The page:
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The Experiment: A Non-Gamers Introduction To Azeroth

Not The Actual Image
Not the actual occurrence.

I have touched on this subject before, but I never truly broke it down for you. I have been dating a lovely lady for almost eight months now and we have enjoyed our time together thoroughly. Heck, those vacations I took, the ski trip and holiday break, were with her. Needless to say, we fancy each other quite a bit, and yet she has managed to avoid a large facet of my life, video games.

She knows that I enjoy them and write about them frequently, but she hardly ever sees me play them. Unlike some gamers, I am not ashamed of my hobby. In fact, I tend to glorify it in my clothing, my home's decorations and even the name of one of my ferrets, Cloud. Lesley just happens to miss most of my playtime due to work hours. So the issue of games didn't really come up for awhile.

When I discovered that my fair lady still thought of video games as Tetris, I knew I had a job on my hands. I introduced her slowly to the newer games, mainly focusing on lighthearted, easy to grasp Wii titles before handing her the axe for Guitar Hero III. Then one night, I handed her the controller during a mission in Grand Theft Auto IV. Hilarity ensued.

Ms. iTZKooPA turned the game into “Grand Civilian Auto,” slowly driving through traffic as if she were in the South. After waiting at lights, allowing other automobiles to have the right of way, and extending the crosswalk to pedestrians, her vehicle strayed into a barrier into a Toll Booth. It caught fire. Panic quickly consumed the rookie gamer behind the controller.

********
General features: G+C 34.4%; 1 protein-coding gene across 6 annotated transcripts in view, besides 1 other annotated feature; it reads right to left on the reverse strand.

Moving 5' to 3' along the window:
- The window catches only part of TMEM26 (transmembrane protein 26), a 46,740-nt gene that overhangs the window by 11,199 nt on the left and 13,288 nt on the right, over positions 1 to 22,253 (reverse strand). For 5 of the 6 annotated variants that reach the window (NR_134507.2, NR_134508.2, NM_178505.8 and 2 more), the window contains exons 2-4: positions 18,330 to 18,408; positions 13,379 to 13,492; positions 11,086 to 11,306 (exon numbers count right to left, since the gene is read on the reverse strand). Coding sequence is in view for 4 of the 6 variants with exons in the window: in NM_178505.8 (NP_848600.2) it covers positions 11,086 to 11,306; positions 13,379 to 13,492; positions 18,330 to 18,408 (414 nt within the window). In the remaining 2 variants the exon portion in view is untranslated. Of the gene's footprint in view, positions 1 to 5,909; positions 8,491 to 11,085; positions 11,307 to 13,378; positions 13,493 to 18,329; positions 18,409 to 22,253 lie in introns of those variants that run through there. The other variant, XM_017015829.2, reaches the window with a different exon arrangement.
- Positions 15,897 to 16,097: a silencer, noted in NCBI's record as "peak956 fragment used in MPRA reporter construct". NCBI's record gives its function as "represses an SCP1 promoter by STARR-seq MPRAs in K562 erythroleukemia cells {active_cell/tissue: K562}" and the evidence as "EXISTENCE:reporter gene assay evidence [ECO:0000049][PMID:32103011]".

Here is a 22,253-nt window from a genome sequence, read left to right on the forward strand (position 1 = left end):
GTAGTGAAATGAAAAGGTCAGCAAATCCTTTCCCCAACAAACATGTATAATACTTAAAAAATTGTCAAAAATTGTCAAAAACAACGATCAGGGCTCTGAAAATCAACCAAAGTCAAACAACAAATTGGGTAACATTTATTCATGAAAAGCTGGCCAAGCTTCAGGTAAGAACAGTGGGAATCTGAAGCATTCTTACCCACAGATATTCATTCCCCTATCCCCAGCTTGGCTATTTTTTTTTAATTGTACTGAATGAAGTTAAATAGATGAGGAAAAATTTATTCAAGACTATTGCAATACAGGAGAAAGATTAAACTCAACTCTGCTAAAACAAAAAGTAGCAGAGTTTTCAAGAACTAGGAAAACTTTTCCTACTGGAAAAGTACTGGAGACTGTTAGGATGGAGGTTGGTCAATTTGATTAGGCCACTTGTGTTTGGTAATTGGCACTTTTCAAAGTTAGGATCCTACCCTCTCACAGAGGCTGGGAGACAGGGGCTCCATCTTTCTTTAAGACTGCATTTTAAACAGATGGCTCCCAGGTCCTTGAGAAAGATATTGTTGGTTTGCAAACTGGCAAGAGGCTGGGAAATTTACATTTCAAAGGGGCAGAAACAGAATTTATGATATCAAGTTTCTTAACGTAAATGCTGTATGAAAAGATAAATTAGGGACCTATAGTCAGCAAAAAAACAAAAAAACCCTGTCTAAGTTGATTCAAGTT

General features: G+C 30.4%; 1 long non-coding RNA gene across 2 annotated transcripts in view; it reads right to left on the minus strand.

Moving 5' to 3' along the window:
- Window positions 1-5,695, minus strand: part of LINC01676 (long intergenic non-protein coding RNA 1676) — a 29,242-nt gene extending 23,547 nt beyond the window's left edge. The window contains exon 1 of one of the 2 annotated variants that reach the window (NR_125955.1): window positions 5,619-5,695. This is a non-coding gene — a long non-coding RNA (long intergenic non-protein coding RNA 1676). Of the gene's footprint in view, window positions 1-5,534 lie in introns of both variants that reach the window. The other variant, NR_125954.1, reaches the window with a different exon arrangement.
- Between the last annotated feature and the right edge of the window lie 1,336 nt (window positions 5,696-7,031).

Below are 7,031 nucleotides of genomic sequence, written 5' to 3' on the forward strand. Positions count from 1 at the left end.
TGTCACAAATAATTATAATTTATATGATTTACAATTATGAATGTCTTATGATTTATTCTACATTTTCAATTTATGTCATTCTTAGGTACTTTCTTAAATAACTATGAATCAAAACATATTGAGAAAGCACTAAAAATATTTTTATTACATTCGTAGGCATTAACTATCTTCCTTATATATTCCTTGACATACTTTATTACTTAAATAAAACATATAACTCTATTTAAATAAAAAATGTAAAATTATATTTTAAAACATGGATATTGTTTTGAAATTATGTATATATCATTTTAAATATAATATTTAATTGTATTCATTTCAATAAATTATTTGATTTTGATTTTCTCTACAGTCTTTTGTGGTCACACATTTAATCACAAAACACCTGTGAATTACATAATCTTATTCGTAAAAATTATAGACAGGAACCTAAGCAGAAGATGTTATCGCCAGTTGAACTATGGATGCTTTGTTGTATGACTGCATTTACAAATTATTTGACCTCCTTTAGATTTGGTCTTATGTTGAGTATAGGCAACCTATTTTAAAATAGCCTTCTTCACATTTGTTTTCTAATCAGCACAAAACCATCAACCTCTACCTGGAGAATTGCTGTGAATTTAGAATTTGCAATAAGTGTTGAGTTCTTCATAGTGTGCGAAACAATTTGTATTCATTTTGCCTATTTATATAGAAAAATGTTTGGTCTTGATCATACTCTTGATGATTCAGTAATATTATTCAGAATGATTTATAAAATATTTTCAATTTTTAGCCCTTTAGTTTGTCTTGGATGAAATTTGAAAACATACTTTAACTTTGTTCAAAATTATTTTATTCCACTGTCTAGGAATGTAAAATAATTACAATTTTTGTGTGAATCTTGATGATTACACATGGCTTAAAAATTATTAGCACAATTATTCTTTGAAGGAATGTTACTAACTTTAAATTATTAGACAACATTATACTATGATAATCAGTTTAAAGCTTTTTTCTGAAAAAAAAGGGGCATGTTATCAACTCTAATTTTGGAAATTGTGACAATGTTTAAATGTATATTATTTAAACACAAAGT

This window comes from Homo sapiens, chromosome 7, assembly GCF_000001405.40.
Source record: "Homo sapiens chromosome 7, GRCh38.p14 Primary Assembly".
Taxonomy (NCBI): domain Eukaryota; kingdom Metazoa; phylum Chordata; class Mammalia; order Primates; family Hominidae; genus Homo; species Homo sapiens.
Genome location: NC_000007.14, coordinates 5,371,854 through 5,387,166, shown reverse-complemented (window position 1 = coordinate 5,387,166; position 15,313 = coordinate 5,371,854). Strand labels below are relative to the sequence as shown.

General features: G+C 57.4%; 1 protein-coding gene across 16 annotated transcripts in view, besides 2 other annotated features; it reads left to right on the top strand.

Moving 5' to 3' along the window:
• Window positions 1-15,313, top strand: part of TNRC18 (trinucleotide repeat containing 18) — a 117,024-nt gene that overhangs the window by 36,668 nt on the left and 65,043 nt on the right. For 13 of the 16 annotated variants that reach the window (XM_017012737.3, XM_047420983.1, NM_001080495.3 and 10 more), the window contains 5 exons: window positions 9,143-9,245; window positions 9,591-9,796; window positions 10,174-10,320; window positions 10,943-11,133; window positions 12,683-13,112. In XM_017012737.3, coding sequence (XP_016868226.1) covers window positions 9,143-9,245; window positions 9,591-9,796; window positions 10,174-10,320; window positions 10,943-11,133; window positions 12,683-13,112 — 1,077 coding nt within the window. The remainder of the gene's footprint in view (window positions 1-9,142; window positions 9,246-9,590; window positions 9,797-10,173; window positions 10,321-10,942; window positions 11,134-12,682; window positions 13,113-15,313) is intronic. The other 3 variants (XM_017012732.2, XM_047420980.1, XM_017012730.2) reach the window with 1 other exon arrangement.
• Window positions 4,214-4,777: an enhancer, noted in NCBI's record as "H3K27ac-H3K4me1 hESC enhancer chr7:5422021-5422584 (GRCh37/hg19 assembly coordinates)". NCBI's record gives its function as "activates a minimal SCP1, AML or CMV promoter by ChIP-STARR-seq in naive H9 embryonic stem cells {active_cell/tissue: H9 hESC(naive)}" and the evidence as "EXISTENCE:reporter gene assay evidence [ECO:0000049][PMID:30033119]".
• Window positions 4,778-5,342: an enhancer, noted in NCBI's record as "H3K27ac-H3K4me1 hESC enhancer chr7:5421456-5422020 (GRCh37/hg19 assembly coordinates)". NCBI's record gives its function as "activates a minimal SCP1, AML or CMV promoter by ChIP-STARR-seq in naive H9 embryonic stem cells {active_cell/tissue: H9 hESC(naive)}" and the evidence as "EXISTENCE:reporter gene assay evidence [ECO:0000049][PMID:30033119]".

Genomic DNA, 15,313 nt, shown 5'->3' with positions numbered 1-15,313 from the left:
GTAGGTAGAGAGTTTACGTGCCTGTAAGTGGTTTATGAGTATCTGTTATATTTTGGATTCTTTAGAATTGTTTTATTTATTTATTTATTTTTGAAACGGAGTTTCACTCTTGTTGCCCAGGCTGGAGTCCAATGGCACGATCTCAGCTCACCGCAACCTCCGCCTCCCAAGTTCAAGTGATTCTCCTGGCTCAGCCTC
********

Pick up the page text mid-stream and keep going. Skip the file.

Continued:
Lesley spammed buttons on the controller until Niko fled the burning car. Once she swiveled the camera around, a horrible realization struck her, half a dozen cars were piled up behind hers trashed vehicle, blocking the exit she was planning on taking. As the fire roared louder and pedestrians begin fleeing, Niko turned...and got back in the car seconds before it exploded.

Our friends who were there upon the fiery demise of Niko have never forgotten the episode. Nor will they let Lesley, but I didn't recant the tale to make fun. No, no, I simply wanted to give everyone a feel for what kind of gamer is finally going to make the leap into Azeroth.

Just to be clear, I am not forcing her to do this, nor is she going the “if you can't beat them, join them” route. We both believe that the experiment will be a fun endeavor and something new to do with each other. So this weekend, Lesley will subscribe to her first MMOG and make her first character. While I will be by her side on a new alt, SolidPumice a soon-to-be Prot Warrior, I will not be helping her too much. The discoveries and designs MMOs have to offer are half the fun.  Wonder if Recruit-A-Friend still works...

Who knows, you may see some Horde-based coverage on ProjectLore as I won't restrict her faction choice!  Any one who has done the same have any tips?